Freedom and the Gulf
I wonder if anyone reading this can imagine living in a state where criticism of the rulers results in life imprisonment, where human rights activists are given long sentences because they dared to challenge authority, where a son who tweets in support of his jailed father is himself jailed and when his sentence is served continues to be held, where death sentences are handed down using evidence secured under torture.
This is happening now not in one Gulf state but in three. Those states are Saudi Arabia, Bahrain and the United Arab Emirates (a federation of seven small emirates that includes Dubai and Abu Dhabi.) The silencing of opponents has of course been going on for several years but in the last year the pace has accelerated dramatically. The seizure of individuals has become a remorseless drive to crush any and all dissent.
It is happening now with such regularity that I find myself almost numb. But let me try and shake myself out of numbness by putting names to some of the numbers.
On 25 January, in a Saudi courtroom, Mohammed al Otaibi and Abdullah al Attawi received 14 and 7 years respectively. There principle crime was the setting up, in 2013, of an unlicensed organisation, the Union for Human Rights.
Shamefully in May 2017 Qatar turned Mohammed al Otaibi over to Saudi authorities. He was arrested at the airport in Doha while in transit to Norway where he had been granted asylum status. It was an action intended to placate the Saudis who were angry over Al Jazeera, Qatar’s alleged support for the Muslim Brotherhood and various other perceived slights. It didn’t work and just a few months later they and the Emiratis launched an economic and diplomatic blockade of Qatar. For the Qataris, Mohammed al Otaibi was nothing more than a pawn in a larger game.
In the UAE, Osama al Najjar continues to be detained in what the authorities are calling a “counselling centre,” a nice Stalinist turn of phrase. It is said that he continues to represent a danger. This is after serving his full sentence of three years in March 2017. His crime was to tweet in defense of his father who along with dozens of others was given a lengthy prison term after a trial that international human rights organisations condemned as manifestly unfair.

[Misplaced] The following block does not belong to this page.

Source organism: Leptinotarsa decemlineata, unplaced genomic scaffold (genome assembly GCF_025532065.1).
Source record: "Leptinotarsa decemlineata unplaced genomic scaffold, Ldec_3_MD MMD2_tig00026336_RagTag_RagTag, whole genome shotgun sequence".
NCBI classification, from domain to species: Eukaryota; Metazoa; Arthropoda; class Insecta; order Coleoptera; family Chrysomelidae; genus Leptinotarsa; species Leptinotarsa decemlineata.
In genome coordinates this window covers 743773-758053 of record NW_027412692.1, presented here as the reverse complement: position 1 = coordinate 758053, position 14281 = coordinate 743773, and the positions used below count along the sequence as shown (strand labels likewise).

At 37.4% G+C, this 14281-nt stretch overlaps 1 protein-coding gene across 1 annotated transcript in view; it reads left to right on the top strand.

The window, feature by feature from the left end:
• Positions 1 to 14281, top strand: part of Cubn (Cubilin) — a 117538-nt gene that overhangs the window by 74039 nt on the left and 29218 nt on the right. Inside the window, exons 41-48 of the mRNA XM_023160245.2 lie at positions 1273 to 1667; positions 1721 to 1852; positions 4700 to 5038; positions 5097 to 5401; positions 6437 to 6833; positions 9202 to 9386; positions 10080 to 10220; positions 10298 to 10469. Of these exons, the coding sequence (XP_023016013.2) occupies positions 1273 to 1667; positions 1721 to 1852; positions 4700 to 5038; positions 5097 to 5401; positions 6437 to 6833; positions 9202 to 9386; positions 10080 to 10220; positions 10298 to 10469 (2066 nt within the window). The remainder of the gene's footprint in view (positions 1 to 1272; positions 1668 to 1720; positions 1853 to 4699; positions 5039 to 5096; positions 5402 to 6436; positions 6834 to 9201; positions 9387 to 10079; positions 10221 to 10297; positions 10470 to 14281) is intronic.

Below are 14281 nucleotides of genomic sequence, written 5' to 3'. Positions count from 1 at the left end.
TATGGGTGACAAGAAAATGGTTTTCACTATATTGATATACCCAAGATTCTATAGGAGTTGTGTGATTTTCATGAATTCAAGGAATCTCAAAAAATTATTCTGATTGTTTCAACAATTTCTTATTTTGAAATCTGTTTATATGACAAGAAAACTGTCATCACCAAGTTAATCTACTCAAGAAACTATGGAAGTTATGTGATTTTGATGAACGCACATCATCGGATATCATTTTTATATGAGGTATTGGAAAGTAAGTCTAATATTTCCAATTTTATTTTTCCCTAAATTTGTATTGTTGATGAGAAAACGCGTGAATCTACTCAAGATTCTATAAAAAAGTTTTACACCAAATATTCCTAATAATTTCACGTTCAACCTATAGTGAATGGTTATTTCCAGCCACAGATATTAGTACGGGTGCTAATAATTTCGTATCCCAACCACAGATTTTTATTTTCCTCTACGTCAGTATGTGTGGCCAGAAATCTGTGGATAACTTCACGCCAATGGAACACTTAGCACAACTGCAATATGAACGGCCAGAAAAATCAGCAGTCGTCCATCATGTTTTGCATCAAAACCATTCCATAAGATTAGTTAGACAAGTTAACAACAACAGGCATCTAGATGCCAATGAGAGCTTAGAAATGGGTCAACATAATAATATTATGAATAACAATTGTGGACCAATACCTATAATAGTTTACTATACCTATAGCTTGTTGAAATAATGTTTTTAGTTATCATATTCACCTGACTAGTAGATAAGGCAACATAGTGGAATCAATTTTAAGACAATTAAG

Moosa Abdulla Moosa was sentenced to death in a Bahraini court on 1 February 2018, convicted in the killing of a police officer. That happened in a mass trial in which 13 others received life sentences, 8 got 15 years, 4 were given sentences of between 3 and 5 years and six were acquitted. Of those convicted all but one had his Bahraini citizenship revoked. Human rights organisations allege that the confession used to send Moosa to the gallows was secured through torture.
Just the day previous, on 31 January in another Bahrain court and another mass trial, two were sentenced to death, 19 were given life and another 37 received sentences of between 3 and 15 years. Two people were acquitted. A total of 41 had their citizenship revoked. All of those being tried are Shia Muslims, the majority population in a country ruled by the Sunni Al Khalifa family.
Since 2011, the Bahraini authorities have revoked the nationality of over 550 people, including at least 150 in 2017 alone. And at the end of January, 8 Bahrainis who were previously stripped of their citizenship were deported. As Amnesty International notes: “Turning citizens into stateless people and banishing them by forcing them to leave the country is a violation of international law.”
Let me go back to the individuals that I have named and allow me to repeat their names: Mohammed al Otaibi, Abdullah al Attawi, Osama al Najjar, Moosa Abdulla Moosa. They are men with families who care deeply about them. They are fathers, brothers, uncles, sons. They unquestionably were the victims of abusive treatment in detention before their trials. I cannot speak to the merits of their individual cases though I believe that in all cases they did not receive even a modicum of justice. I can only say that there are many more that I could name: Raif Badawi, Nabeel Rajab and Ahmed Mansoor spring to mind.
And I know that in naming only them I do an injustice to the hundreds upon hundreds of others unfairly incarcerated in GCC jails.
There is a great deal of talk about how the Saudi Crown Prince Mohammed bin Salman is bringing a new face to the kingdom as he goes about transforming the economy, liberalizing society while he is busy recreating Saudi Arabia’s global brand in his own image. Dubai is seen as an open and tolerant place, a comfortable playground for western tourists and a hot global business hub. Bahrain, if the UK government is to be believed is carrying forward its commitment to reform the police and the judiciary. These are all, to lesser and larger degrees what used to be called the Big Lie. Now I suppose you could call it fake news.
The truth is ugly and perhaps that is why our government chooses to ignore it. Civil liberties, freedom of association, a free and independent media, free speech, a fair judiciary these are all lacking in the Gulf states.
The people calling for freedom are incarcerated and silenced. We by our silence are little better than co-conspirators. There was a time when we used to speak out about abuse. Have we forgotten that? Have we lost our voice, we here in the free world? Will we find it anytime soon? Will anything change?